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Byline: Rajpal. Punia, Maneesh. Bagai, Harsh. Mohan, G. Thami
Background and Aims: Langerhans cell histiocytosis (LCH) is a rare proliferative disorder of histiocytes characterized by a proliferation of abnormal and clonal Langerhans cells. We retrospectively studied clinicopathologic features of this disorder in five cases. Methods: Clinical and histopathological findings of five cases of cutaneous LCH were reviewed based on the hospital records. Results: The age of patients ranged from 28 days to 5 years and M: F ratio was 1:1.5. Clinically, the diagnoses suggested were histiocytosis, varicella, transient neonatal pustular melanosis, keloid, sarcoidosis, seborrheic keratosis and LCH. The most common type of skin lesion was a generalized papular lesion. Histologically, all cases showed aggregates of large mononuclear histiocytes (Langerhans cells) with reniform, irregular, cleaved nuclei and abundant eosinophilic cytoplasm. There was multi-systemic involvement in two patients and single-system involvement in three patients. Conclusion: Cutaneous lesions may be the sole presenting feature of LCH. Diagnosis is based on demonstration of S-100 positive histiocytes.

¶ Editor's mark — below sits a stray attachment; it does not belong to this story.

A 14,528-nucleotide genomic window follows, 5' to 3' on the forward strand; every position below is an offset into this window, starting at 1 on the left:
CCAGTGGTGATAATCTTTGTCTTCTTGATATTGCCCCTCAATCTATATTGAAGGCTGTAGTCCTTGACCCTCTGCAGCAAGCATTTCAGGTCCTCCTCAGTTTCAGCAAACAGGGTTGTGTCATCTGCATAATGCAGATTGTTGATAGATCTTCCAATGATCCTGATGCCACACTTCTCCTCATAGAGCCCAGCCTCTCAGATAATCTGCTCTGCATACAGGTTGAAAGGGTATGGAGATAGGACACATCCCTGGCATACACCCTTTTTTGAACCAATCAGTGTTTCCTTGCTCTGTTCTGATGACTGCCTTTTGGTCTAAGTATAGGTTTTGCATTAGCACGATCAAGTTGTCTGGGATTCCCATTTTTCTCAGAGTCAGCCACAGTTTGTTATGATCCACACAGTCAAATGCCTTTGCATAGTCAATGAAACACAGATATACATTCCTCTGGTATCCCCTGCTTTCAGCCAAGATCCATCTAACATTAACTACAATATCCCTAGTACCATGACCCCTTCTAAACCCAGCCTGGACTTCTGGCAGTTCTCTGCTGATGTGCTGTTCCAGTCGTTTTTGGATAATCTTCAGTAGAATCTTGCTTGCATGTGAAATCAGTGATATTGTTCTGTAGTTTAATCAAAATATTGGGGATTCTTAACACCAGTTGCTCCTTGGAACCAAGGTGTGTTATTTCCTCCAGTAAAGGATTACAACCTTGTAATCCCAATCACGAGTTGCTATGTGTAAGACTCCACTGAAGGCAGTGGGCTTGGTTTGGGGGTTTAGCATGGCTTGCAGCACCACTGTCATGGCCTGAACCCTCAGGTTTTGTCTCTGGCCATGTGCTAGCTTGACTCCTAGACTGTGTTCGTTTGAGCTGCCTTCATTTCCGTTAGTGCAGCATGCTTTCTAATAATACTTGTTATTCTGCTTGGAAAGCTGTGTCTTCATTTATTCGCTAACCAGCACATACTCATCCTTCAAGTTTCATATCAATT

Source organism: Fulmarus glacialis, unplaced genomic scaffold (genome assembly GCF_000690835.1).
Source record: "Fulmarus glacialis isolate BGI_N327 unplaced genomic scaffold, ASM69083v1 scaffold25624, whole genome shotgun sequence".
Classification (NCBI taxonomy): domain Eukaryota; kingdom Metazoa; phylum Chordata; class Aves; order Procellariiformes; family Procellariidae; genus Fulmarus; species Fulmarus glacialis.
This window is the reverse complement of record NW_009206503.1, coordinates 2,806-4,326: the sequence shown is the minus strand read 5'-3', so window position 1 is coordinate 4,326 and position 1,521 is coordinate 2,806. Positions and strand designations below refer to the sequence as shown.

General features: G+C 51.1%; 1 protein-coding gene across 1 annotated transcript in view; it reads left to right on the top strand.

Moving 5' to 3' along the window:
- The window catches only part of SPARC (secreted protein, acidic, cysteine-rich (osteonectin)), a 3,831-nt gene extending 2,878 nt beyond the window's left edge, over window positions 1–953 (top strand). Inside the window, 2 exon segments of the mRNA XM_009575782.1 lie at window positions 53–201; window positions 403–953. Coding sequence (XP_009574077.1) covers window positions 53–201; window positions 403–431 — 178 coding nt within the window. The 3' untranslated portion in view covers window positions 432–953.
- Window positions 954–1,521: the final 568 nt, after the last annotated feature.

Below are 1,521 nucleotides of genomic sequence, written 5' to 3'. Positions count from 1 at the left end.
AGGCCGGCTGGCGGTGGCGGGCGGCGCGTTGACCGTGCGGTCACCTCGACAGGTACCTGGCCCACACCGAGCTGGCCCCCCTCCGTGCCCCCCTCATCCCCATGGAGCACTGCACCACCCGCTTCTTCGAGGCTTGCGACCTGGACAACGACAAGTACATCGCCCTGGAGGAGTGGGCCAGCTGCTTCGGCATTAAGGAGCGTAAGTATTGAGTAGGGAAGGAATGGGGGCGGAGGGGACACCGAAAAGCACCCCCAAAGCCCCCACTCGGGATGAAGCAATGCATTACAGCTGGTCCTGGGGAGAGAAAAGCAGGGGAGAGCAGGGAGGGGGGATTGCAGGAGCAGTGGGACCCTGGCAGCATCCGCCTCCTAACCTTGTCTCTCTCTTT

Langerhans cell histiocytosis (LCH) is a proliferative disorder of histiocytes that is characterized by heterogenous clinical manifestations and an unpredictable course. LCH includes diseases previously designated as histiocytosis X, eosinophilic granuloma, Letterer-Siwe disease, Hand-Schuller-Christian disease, …